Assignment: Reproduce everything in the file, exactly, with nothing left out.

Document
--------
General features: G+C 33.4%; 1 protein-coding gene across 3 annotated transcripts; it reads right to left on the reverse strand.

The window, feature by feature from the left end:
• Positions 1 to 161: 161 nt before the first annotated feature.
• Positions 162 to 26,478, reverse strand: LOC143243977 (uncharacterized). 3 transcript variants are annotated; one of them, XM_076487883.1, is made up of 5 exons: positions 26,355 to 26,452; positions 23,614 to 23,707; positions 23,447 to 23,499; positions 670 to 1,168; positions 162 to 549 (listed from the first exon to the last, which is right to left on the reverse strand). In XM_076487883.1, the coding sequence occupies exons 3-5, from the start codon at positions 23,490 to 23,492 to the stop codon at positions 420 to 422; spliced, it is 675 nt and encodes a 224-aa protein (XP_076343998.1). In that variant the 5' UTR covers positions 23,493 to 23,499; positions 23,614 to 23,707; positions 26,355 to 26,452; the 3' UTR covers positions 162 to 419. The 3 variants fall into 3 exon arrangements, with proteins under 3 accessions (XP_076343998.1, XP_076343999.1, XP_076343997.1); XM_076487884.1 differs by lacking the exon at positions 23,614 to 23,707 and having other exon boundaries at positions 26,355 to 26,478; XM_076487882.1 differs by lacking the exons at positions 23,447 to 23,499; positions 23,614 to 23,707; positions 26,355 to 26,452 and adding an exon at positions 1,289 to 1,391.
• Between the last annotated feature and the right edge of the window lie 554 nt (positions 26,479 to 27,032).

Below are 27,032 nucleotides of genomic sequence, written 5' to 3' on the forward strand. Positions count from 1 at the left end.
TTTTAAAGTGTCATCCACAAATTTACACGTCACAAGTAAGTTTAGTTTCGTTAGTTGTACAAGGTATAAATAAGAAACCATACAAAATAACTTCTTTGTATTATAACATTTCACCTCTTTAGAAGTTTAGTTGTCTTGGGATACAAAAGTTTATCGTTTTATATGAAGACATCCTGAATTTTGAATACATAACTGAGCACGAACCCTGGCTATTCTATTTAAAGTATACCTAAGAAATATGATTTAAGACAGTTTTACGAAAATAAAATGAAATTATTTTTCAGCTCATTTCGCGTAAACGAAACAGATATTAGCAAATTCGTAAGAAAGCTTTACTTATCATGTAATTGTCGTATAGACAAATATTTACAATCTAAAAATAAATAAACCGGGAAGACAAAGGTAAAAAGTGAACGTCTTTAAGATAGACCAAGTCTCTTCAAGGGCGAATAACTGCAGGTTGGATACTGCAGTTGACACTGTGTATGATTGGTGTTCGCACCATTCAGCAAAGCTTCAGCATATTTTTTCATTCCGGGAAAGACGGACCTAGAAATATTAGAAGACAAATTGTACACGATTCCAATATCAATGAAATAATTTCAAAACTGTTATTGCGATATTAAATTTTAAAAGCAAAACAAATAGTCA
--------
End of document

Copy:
General features: G+C 33.4%; 1 protein-coding gene across 3 annotated transcripts; it reads right to left on the reverse strand.

The window, feature by feature from the left end:
• Positions 1 to 161: 161 nt before the first annotated feature.
• Positions 162 to 26,478, reverse strand: LOC143243977 (uncharacterized). 3 transcript variants are annotated; one of them, XM_076487883.1, is made up of 5 exons: positions 26,355 to 26,452; positions 23,614 to 23,707; positions 23,447 to 23,499; positions 670 to 1,168; positions 162 to 549 (listed from the first exon to the last, which is right to left on the reverse strand). In XM_076487883.1, the coding sequence occupies exons 3-5, from the start codon at positions 23,490 to 23,492 to the stop codon at positions 420 to 422; spliced, it is 675 nt and encodes a 224-aa protein (XP_076343998.1). In that variant the 5' UTR covers positions 23,493 to 23,499; positions 23,614 to 23,707; positions 26,355 to 26,452; the 3' UTR covers positions 162 to 419. The 3 variants fall into 3 exon arrangements, with proteins under 3 accessions (XP_076343998.1, XP_076343999.1, XP_076343997.1); XM_076487884.1 differs by lacking the exon at positions 23,614 to 23,707 and having other exon boundaries at positions 26,355 to 26,478; XM_076487882.1 differs by lacking the exons at positions 23,447 to 23,499; positions 23,614 to 23,707; positions 26,355 to 26,452 and adding an exon at positions 1,289 to 1,391.
• Between the last annotated feature and the right edge of the window lie 554 nt (positions 26,479 to 27,032).

Below are 27,032 nucleotides of genomic sequence, written 5' to 3' on the forward strand. Positions count from 1 at the left end.
TTTTAAAGTGTCATCCACAAATTTACACGTCACAAGTAAGTTTAGTTTCGTTAGTTGTACAAGGTATAAATAAGAAACCATACAAAATAACTTCTTTGTATTATAACATTTCACCTCTTTAGAAGTTTAGTTGTCTTGGGATACAAAAGTTTATCGTTTTATATGAAGACATCCTGAATTTTGAATACATAACTGAGCACGAACCCTGGCTATTCTATTTAAAGTATACCTAAGAAATATGATTTAAGACAGTTTTACGAAAATAAAATGAAATTATTTTTCAGCTCATTTCGCGTAAACGAAACAGATATTAGCAAATTCGTAAGAAAGCTTTACTTATCATGTAATTGTCGTATAGACAAATATTTACAATCTAAAAATAAATAAACCGGGAAGACAAAGGTAAAAAGTGAACGTCTTTAAGATAGACCAAGTCTCTTCAAGGGCGAATAACTGCAGGTTGGATACTGCAGTTGACACTGTGTATGATTGGTGTTCGCACCATTCAGCAAAGCTTCAGCATATTTTTTCATTCCGGGAAAGACGGACCTAGAAATATTAGAAGACAAATTGTACACGATTCCAATATCAATGAAATAATTTCAAAACTGTTATTGCGATATTAAATTTTAAAAGCAAAACAAATAGTCA